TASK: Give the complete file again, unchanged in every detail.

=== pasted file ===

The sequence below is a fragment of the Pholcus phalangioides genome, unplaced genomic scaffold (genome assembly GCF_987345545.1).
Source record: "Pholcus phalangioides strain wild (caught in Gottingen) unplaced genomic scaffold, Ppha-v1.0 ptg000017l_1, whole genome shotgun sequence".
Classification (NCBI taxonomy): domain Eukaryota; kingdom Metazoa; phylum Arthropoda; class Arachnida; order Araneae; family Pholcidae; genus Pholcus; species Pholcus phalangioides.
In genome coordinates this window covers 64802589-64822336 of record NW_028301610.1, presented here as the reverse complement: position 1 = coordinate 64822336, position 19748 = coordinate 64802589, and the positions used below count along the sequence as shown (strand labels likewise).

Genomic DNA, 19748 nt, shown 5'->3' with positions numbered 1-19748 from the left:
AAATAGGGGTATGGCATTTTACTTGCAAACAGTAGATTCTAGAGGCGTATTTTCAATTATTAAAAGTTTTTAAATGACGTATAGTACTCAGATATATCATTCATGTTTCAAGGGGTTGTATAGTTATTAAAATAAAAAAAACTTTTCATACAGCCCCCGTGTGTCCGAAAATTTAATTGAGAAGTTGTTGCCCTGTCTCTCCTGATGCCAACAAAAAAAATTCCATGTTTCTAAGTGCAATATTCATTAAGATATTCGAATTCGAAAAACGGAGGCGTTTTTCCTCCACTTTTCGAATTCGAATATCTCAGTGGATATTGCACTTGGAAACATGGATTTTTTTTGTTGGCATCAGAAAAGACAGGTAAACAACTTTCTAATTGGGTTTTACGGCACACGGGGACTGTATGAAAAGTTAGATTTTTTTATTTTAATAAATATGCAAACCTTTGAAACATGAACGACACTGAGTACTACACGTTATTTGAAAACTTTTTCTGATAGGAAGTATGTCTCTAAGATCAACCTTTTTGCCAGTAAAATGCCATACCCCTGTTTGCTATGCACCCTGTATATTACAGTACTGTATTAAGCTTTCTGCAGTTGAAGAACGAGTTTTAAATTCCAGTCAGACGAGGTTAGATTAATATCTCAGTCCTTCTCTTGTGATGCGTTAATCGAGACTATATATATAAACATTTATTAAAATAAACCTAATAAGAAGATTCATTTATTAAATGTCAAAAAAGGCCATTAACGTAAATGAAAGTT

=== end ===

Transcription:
The sequence below is a fragment of the Pholcus phalangioides genome, unplaced genomic scaffold (genome assembly GCF_987345545.1).
Source record: "Pholcus phalangioides strain wild (caught in Gottingen) unplaced genomic scaffold, Ppha-v1.0 ptg000017l_1, whole genome shotgun sequence".
Classification (NCBI taxonomy): domain Eukaryota; kingdom Metazoa; phylum Arthropoda; class Arachnida; order Araneae; family Pholcidae; genus Pholcus; species Pholcus phalangioides.
In genome coordinates this window covers 64802589-64822336 of record NW_028301610.1, presented here as the reverse complement: position 1 = coordinate 64822336, position 19748 = coordinate 64802589, and the positions used below count along the sequence as shown (strand labels likewise).

Genomic DNA, 19748 nt, shown 5'->3' with positions numbered 1-19748 from the left:
AAATAGGGGTATGGCATTTTACTTGCAAACAGTAGATTCTAGAGGCGTATTTTCAATTATTAAAAGTTTTTAAATGACGTATAGTACTCAGATATATCATTCATGTTTCAAGGGGTTGTATAGTTATTAAAATAAAAAAAACTTTTCATACAGCCCCCGTGTGTCCGAAAATTTAATTGAGAAGTTGTTGCCCTGTCTCTCCTGATGCCAACAAAAAAAATTCCATGTTTCTAAGTGCAATATTCATTAAGATATTCGAATTCGAAAAACGGAGGCGTTTTTCCTCCACTTTTCGAATTCGAATATCTCAGTGGATATTGCACTTGGAAACATGGATTTTTTTTGTTGGCATCAGAAAAGACAGGTAAACAACTTTCTAATTGGGTTTTACGGCACACGGGGACTGTATGAAAAGTTAGATTTTTTTATTTTAATAAATATGCAAACCTTTGAAACATGAACGACACTGAGTACTACACGTTATTTGAAAACTTTTTCTGATAGGAAGTATGTCTCTAAGATCAACCTTTTTGCCAGTAAAATGCCATACCCCTGTTTGCTATGCACCCTGTATATTACAGTACTGTATTAAGCTTTCTGCAGTTGAAGAACGAGTTTTAAATTCCAGTCAGACGAGGTTAGATTAATATCTCAGTCCTTCTCTTGTGATGCGTTAATCGAGACTATATATATAAACATTTATTAAAATAAACCTAATAAGAAGATTCATTTATTAAATGTCAAAAAAGGCCATTAACGTAAATGAAAGTT